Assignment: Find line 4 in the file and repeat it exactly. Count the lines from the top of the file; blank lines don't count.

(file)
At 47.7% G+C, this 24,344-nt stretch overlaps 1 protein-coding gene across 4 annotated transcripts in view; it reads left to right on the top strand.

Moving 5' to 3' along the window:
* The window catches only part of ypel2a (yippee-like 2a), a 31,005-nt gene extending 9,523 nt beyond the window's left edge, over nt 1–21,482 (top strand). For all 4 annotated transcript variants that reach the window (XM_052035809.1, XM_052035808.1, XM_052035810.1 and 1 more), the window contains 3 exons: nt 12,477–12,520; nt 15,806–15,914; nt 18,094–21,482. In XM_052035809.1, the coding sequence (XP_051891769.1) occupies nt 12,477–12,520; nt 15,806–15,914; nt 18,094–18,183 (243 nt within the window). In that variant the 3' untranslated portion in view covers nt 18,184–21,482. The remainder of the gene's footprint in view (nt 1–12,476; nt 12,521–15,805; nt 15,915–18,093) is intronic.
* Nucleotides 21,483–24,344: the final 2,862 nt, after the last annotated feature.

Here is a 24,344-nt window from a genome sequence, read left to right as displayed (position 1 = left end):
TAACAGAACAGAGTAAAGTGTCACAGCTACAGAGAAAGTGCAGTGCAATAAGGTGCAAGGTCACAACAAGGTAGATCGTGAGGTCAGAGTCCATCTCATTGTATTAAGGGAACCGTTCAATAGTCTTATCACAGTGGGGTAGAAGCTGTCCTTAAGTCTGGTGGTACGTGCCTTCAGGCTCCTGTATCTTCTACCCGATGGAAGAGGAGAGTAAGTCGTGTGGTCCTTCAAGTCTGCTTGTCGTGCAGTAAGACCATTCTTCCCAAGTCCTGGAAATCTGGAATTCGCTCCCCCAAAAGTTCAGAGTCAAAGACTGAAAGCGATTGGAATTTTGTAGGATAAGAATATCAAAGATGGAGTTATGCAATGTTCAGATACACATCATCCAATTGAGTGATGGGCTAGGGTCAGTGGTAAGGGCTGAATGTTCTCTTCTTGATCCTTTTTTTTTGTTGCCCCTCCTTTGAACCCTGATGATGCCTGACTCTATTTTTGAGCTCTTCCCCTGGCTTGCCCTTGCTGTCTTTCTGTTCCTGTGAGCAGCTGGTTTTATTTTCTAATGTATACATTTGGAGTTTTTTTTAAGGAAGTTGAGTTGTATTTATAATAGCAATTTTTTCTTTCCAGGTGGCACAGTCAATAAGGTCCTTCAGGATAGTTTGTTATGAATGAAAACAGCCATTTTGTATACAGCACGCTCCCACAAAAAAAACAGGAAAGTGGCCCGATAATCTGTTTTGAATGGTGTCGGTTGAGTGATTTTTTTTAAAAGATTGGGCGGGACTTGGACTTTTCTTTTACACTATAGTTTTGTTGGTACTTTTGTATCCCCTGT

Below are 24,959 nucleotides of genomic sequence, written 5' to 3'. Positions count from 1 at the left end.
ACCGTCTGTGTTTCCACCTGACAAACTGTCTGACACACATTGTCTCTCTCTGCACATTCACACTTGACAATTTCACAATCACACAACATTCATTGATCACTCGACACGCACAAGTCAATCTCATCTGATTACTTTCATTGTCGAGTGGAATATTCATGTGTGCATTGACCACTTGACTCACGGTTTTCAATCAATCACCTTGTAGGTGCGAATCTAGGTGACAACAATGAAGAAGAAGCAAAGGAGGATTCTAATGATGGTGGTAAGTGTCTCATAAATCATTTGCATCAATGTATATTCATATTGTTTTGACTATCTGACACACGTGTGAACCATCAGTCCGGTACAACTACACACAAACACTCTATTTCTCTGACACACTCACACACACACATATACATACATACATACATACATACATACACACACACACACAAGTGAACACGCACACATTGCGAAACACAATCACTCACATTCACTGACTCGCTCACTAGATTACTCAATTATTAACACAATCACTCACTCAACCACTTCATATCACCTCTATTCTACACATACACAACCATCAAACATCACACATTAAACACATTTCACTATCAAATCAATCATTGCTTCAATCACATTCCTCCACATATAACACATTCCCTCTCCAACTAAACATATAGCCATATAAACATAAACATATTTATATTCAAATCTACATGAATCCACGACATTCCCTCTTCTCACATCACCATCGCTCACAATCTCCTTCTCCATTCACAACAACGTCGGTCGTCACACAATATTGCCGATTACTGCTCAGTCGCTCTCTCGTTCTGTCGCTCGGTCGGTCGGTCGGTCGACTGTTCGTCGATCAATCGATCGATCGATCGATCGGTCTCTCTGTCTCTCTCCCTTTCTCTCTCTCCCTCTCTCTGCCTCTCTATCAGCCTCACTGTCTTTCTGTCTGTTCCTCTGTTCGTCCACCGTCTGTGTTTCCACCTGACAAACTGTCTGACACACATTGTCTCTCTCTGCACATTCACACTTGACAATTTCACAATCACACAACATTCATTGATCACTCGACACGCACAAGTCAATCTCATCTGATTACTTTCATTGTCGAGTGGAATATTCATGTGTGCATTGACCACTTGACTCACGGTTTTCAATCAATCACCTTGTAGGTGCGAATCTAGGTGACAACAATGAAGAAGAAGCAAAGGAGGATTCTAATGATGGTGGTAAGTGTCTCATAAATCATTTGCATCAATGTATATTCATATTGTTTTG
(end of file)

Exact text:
* Nucleotides 21,483–24,344: the final 2,862 nt, after the last annotated feature.